Lombok, Climbing Rinjani
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First published 28th October, 2012
Trekking to the summit of Gunung Rinjani, Indonesia’s second tallest volcano, is no small feat. But those who are in shape and looking for a change of pace from relaxing on the country’s idyllic beaches will be treated to some truly fabulous views, other-worldly landscapes, and sore muscles for days afterward.
Gunung Rinjani National Park sits impressively on the northeastern end of Lombok, one major island east of Bali. Rinjani has been something of a trekking mecca for many years, and while business is certainly more steady now than it may have been a decade ago, the park is still massive enough that crowds are kept fairly thin.
Early days, easy going.
The park itself boasts what seems to be an unlimited number of breathtaking vistas, fascinating ecological features, and some of the most difficult climbs any trekker could ask for.
Either side of Rinjani’s massive crater lie sweeping golden grasslands and dense tropical rainforest, with the awe-inspiring crater lake poised in the middle of 360 degrees of volcanic alpine (topographical oxymoron?) beauty.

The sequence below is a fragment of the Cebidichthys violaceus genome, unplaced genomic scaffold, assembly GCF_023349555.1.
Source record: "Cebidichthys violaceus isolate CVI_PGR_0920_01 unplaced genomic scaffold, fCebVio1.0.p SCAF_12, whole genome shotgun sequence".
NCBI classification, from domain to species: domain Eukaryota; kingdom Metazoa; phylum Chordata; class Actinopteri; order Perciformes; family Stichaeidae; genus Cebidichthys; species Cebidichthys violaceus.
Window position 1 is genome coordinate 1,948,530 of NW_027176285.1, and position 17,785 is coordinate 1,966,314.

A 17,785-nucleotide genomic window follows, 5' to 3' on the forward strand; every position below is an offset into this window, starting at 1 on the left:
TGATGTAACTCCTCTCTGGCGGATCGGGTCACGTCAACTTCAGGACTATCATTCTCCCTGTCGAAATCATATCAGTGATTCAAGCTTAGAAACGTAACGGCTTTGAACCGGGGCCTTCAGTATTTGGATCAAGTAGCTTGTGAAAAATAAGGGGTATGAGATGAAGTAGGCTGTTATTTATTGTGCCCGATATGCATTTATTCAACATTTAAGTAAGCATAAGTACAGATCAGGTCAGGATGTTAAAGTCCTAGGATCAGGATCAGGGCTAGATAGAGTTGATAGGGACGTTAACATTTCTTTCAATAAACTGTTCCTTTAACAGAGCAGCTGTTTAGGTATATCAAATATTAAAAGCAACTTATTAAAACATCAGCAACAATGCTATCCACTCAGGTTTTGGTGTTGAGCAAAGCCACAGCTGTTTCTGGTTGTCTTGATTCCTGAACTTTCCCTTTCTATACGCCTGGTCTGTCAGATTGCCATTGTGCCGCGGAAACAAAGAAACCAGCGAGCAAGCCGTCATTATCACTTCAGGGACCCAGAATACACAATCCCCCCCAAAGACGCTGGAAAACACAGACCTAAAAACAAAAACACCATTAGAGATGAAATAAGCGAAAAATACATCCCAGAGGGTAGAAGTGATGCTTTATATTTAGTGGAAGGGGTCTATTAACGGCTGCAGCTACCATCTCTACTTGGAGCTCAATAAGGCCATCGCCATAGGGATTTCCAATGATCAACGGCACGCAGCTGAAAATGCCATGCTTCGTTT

Rising from the eastern edge of the crater lake (Segara Anak) is a newer, active volcano cone, and behind it the impressive Rinjani summit, towering 3,726 metres above the nearby sea.
Crater lake – swim anyone?
Within the crater, just a short walk from the lake, is a series of hot springs, deep enough to swim in and said by locals to have healing powers. Rinjani is a veritable trekkers playground, and the type of place that can never quite be adequately described with words or pictures; you have to witness it firsthand to truly appreciate its rugged magnificence.
All this and more is reachable only by foot, and even then only by the truly determined foot. The hikes are extremely demanding, and will test even the fittest of travellers. Ascending to one of the two crater rims is always the first order of business, and many will feel as if they’ve had enough by the time they reach camp the first night, but the real adventurers will have just one goal in mind: The Summit.